On 15th March 1471, King Edward IV’s army regrouped at Kilnsea, but met resistance in Holderness, with 6,000 men led by Sir John Westerdale, vicar of Keyingham, and/or Martin de la See, Lord of Barmston; Westerdale was later imprisoned in the Marshalsea. Edward was allowed to pass to Hull, where Mayor John Tutbury shut the gates and refused to let him in. From there Edward proceeded to York via Beverley.
On 15th March 1618, the 1strecorded Kiplingcotes Derby was run; it is said to date back to 1519. The winner receives £50, but the 2ndreceives the sum of the entry fees, which may be much more. Even in wartime, severe weather or foot and mouth outbreaks, at least 1 horse has completed the course to ensure the continuity of the event. In 2018, due to flooding, one rider walked the course. Race rules state that if the race is not run one year, it must never be run again. https://www.youtube.com/watch?v=SJu7HI3SXIc
On 15th March 1783, Thomas Perronet Thompson was born in Hull. He was an anti-slavery activist, MP, businessman, soldier, author and first governor of Sierra Leone (d 6.9.1869)
On 15th March 1979, Helen Grocock, 13 years, failed to win the Kiplingcotes Derby when her pony collapsed and died a few yards from the finishing post.
On 15th March 2001, Farmer Stephen Crawford was the only participant in the Kiplingcotes Derby, due to foot and mouth disease. Course clerk Sue Hillaby appealed to people to stay away.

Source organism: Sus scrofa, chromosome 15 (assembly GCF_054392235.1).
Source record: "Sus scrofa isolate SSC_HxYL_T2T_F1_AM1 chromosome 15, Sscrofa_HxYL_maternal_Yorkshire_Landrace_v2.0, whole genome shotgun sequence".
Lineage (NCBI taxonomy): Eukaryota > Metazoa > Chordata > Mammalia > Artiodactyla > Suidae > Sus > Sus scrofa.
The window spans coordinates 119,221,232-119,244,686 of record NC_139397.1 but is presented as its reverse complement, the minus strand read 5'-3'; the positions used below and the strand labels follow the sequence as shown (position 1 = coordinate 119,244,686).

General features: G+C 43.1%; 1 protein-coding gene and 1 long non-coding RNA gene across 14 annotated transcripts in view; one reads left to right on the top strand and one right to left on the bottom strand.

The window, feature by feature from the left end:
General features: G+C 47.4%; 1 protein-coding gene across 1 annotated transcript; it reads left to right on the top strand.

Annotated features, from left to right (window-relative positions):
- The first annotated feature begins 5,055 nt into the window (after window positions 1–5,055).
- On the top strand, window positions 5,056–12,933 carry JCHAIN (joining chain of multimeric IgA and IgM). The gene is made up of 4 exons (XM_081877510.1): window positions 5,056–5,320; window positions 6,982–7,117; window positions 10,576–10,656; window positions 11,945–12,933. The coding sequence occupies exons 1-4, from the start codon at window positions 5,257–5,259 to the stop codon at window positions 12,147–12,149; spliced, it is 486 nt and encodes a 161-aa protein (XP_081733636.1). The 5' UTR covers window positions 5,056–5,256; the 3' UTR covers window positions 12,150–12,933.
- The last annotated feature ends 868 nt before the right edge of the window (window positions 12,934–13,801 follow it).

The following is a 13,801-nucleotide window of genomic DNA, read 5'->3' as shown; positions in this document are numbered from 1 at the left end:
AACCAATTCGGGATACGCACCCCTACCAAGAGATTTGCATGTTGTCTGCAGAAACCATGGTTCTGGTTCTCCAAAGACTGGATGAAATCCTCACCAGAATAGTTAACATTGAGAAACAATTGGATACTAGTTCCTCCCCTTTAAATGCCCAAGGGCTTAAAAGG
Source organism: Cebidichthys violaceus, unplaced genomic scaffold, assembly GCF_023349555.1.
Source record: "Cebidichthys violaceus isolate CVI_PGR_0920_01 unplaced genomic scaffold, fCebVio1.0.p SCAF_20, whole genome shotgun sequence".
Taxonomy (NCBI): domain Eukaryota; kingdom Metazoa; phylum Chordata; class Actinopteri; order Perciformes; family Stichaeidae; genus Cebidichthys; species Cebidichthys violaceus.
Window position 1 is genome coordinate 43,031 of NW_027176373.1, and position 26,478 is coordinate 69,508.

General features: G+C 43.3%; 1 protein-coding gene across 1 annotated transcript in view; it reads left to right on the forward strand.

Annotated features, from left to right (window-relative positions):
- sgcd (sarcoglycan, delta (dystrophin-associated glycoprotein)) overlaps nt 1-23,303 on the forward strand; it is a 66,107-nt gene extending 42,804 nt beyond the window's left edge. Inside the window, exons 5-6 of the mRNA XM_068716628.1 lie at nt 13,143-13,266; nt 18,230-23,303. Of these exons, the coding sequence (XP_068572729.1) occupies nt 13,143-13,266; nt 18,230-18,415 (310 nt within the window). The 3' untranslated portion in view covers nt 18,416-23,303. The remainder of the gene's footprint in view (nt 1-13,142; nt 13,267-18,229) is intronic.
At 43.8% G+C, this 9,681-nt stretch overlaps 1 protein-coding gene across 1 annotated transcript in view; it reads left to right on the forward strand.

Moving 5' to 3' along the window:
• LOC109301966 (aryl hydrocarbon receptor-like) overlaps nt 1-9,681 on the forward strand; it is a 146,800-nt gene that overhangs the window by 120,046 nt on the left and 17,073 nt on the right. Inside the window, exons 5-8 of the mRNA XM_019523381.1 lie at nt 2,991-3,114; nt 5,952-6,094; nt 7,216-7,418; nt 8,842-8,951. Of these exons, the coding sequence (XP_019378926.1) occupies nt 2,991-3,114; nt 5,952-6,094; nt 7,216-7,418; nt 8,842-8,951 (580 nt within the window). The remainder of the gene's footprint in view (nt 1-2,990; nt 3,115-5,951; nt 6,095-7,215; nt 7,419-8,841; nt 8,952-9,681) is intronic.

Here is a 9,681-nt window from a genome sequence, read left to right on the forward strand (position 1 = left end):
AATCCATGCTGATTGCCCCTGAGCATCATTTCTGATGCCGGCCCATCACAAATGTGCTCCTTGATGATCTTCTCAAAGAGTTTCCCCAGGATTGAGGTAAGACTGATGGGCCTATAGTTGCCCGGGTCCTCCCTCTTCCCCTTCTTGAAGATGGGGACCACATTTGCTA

On 24th October 1530, at a Coroner’s inquest in Hutton Cranswick over the body of William Aunderson, the jurors reported that John Adayll, a labourer from Driffield, had on 23.10.1530 around 4p.m. assaulted him, with precogitated malice, with an iron fork, killing him instantly. Adayll immediately fled, with the townspeople of Hutton Cranswick pursuing him from town to town, but he escaped to ‘the privilege of Beverley’. Adayll does not appear in the sanctuary register for Beverley, though.
On 24th October 1850, John Branton, lifeboatman, drowned when the lifeboat overturned during the rescue of the brig Cumberland in the Humber near Kilnsea; John Welburn, the mate, was injured and died in 1852 from his injuries. The 9 members of the brig’s crew were rescued. An appeal raised £37 11s 6d for Branton’s widow and 6 children, and the RNLI added £5.
On 13th June 1774, the Hedon Haven Commissioners held their first meeting to create a canal between Hedon and the Humber, so that goods could reach Hedon at all times of the tide. The 44 Commissioners (including 3 knights, 4 clerics, and merchants such as Samuel Standidge, Benjamin Blaydes and Henry Maister) had powers of compulsory purchase of land and to prosecute anyone who obstructed navigation. The canal was opened in December 1775.
On 13th June 1893, William Maclagan, Archbishop of York, visited Spurn in a small boat, saw the lifeboat station, school and lighthouse, and agreed to provide weekly religious services at Spurn. He then walked 31/2 miles to Kilnsea before continuing to Patrington by carriage.
On 13th June 1943, Withernsea Central School teacher Miss Longdon r.eported in the school log that incendiary bombs fell on the school, burnt out Classroom 8 and caused ‘holes in the hall and on the platform’. Some classes had to be accommodated in the Methodist Chapel.